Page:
This week, SAGE Education has provided an expert insight into the importance of engaging all learning types.
‘Working memory’ is the brain’s post-it note. It allows you to hold information in your mind and work with it. We make mental scribbles of what we need to remember. By understanding working memory you will be able to better support children’s learning and concentration.
Most children have a working memory that is strong enough to quickly find a book and open to the correct page, but some don’t – approximately 10 percent in any classroom. A pupil who loses focus and often daydreams may fall into this 10 percent. A pupil who isn’t living up to their potential may fall into this 10 percent. A pupil who seems unmotivated may fall into this 10 percent.
In the past, many of these pupils would have languished at the bottom of the class, because their problems seemed insurmountable and a standard remedy like extra tuition didn’t solve them. But emerging evidence shows that many of these children can improve their performance by focussing on their working memory.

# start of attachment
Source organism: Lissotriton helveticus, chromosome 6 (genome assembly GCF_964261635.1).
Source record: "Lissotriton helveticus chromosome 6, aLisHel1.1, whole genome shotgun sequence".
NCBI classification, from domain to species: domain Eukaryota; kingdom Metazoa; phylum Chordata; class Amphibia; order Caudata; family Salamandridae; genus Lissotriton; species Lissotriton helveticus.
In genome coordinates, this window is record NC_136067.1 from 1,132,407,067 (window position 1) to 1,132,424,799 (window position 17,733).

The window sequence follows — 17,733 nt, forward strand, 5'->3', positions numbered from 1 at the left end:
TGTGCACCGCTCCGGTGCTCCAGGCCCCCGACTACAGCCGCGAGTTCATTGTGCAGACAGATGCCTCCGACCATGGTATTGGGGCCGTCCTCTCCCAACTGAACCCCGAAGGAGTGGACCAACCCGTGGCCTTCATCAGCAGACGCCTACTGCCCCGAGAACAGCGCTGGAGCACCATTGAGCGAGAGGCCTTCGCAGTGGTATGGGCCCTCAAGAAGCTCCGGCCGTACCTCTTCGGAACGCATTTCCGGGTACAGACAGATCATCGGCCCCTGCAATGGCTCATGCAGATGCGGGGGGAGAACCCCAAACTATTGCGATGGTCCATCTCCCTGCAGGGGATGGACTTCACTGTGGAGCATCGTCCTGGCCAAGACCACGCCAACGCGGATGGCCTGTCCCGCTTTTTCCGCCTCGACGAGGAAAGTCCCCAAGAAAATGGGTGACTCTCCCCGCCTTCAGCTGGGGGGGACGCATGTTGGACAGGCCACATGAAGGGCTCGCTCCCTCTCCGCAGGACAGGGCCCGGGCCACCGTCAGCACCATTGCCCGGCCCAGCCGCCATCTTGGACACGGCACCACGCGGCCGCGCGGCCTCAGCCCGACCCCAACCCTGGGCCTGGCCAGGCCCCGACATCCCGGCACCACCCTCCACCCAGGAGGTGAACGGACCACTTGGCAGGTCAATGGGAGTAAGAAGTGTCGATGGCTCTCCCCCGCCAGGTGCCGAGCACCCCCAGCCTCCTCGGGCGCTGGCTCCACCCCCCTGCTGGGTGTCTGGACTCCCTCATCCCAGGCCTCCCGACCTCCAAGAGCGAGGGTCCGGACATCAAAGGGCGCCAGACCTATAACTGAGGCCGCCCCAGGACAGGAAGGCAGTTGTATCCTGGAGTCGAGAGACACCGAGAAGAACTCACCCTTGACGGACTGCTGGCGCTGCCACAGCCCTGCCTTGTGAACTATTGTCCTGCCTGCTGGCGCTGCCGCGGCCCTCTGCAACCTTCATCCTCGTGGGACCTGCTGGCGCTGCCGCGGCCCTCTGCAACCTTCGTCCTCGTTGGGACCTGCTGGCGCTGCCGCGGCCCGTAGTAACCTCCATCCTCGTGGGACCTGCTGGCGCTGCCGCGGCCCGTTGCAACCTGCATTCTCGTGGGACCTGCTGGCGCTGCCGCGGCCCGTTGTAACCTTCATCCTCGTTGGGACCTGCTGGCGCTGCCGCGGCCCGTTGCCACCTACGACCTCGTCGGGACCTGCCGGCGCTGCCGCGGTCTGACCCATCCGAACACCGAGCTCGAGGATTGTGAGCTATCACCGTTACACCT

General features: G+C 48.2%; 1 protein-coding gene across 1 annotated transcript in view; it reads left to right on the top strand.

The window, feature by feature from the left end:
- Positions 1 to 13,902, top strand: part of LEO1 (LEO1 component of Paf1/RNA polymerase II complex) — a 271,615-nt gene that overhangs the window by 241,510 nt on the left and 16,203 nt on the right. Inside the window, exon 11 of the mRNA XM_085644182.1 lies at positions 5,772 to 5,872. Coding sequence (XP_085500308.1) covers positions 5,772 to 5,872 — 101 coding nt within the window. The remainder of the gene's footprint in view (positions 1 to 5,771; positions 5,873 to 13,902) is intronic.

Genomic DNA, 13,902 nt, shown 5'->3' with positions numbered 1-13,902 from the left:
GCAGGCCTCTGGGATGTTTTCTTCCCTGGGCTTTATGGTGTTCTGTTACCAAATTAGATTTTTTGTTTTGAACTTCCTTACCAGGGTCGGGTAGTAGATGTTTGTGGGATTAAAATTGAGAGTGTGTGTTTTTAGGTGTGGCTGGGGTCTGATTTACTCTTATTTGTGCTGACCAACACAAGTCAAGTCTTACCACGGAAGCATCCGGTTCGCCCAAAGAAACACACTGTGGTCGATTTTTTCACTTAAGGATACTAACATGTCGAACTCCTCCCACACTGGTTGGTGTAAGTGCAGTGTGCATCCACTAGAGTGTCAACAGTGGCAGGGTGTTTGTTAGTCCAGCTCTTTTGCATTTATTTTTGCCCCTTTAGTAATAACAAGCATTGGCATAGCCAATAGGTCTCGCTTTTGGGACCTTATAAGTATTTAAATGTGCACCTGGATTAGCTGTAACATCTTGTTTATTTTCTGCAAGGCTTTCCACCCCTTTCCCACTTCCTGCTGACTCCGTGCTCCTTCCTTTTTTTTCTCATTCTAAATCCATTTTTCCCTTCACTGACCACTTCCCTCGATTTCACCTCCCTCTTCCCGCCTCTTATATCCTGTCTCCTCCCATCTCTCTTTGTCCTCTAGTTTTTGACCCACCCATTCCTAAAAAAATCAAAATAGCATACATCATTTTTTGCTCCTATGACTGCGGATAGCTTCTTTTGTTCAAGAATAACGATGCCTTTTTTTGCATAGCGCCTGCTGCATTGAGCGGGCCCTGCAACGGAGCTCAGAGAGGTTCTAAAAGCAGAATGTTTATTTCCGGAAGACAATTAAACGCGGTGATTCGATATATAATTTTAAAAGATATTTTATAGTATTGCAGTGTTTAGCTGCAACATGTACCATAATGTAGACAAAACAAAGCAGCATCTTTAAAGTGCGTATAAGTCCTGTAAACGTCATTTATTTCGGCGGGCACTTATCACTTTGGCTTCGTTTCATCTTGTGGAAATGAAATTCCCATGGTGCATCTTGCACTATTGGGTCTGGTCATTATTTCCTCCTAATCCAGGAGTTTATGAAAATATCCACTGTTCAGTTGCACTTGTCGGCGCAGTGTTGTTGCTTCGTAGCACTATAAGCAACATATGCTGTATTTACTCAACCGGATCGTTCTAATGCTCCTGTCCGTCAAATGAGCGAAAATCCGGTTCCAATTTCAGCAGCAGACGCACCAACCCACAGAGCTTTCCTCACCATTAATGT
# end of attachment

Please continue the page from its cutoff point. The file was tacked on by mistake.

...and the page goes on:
Working memory is a foundational skill in the classroom, and when properly supported, it can often turn around a struggling pupil’s prospects.
Ask your pupils to do this…
They have to remember the instructions, remember where they left their maths book, and remember the page number.
Often times, the pupil with poor working memory will remember the maths book and pencil, but forget the page number.
Learn more about working memory with these short introductory videos by subject experts Tracy and Ross Alloway.
What is working memory?
Why is it important for educators to understand working memory?
Why is working memory important when teaching pupils with SEND?
Five top tips to help improve pupils’ working memory
Tracy and Ross are the authors of Understanding Working Memory.